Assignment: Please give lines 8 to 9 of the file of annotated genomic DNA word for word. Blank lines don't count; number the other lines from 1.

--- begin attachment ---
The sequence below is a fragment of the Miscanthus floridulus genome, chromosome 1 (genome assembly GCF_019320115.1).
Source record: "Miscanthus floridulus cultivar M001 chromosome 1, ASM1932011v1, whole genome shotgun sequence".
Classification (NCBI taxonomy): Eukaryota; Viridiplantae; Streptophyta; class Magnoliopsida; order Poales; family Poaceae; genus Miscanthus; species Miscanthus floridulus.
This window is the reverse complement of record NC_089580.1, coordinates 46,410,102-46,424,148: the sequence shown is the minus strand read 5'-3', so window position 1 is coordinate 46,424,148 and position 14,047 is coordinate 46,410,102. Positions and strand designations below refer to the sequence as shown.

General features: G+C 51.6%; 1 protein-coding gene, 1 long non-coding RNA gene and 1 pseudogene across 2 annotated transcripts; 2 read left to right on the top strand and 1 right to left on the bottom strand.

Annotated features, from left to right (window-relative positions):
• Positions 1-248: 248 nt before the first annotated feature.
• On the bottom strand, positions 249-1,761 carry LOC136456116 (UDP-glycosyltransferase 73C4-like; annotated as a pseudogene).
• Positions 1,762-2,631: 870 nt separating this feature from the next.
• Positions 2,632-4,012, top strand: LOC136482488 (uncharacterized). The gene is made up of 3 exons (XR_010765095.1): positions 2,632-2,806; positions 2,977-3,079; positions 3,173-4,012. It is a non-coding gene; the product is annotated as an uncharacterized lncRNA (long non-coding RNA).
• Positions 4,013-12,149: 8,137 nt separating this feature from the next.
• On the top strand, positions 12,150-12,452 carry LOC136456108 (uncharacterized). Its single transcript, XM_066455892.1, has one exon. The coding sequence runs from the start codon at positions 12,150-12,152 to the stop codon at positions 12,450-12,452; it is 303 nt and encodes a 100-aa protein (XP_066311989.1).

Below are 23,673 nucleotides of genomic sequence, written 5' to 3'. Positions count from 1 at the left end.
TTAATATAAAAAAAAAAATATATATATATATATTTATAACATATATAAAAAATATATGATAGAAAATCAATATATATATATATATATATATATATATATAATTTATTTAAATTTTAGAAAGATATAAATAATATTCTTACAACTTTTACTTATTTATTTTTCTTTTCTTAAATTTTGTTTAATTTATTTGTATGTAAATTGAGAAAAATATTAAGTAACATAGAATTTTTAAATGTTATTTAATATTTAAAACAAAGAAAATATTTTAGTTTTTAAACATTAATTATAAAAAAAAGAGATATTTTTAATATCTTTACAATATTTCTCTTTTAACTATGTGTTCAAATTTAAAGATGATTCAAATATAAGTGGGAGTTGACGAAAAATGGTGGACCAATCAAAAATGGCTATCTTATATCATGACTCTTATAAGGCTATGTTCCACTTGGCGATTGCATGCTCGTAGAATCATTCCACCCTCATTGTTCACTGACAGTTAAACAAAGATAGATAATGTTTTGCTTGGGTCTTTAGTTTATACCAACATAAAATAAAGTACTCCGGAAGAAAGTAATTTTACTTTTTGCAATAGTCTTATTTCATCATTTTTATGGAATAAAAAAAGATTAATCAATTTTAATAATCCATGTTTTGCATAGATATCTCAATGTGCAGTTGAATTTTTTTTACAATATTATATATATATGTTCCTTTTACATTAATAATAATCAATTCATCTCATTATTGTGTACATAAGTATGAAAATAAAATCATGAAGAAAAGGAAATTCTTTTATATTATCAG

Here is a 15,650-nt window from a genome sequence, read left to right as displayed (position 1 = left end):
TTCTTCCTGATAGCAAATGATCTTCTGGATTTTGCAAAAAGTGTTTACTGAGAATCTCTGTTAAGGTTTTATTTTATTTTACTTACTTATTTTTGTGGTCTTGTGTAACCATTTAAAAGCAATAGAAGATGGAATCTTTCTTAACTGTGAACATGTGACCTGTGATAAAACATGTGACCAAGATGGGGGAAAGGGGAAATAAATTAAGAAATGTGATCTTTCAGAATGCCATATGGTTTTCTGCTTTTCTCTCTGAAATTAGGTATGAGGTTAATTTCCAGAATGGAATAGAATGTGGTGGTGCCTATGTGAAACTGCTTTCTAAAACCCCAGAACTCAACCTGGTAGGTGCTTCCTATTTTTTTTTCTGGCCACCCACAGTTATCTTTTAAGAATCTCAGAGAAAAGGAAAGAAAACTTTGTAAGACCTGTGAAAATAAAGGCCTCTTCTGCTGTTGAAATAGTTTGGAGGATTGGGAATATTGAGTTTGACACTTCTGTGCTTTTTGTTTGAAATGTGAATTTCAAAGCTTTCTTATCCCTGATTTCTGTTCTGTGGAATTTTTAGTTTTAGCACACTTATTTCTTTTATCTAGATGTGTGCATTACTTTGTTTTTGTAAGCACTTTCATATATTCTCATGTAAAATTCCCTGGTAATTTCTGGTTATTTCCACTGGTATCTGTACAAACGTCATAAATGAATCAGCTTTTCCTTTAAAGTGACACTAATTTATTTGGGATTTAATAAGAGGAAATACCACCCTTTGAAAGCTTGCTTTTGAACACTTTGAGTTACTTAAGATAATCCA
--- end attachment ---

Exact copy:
• On the bottom strand, positions 249-1,761 carry LOC136456116 (UDP-glycosyltransferase 73C4-like; annotated as a pseudogene).
• Positions 1,762-2,631: 870 nt separating this feature from the next.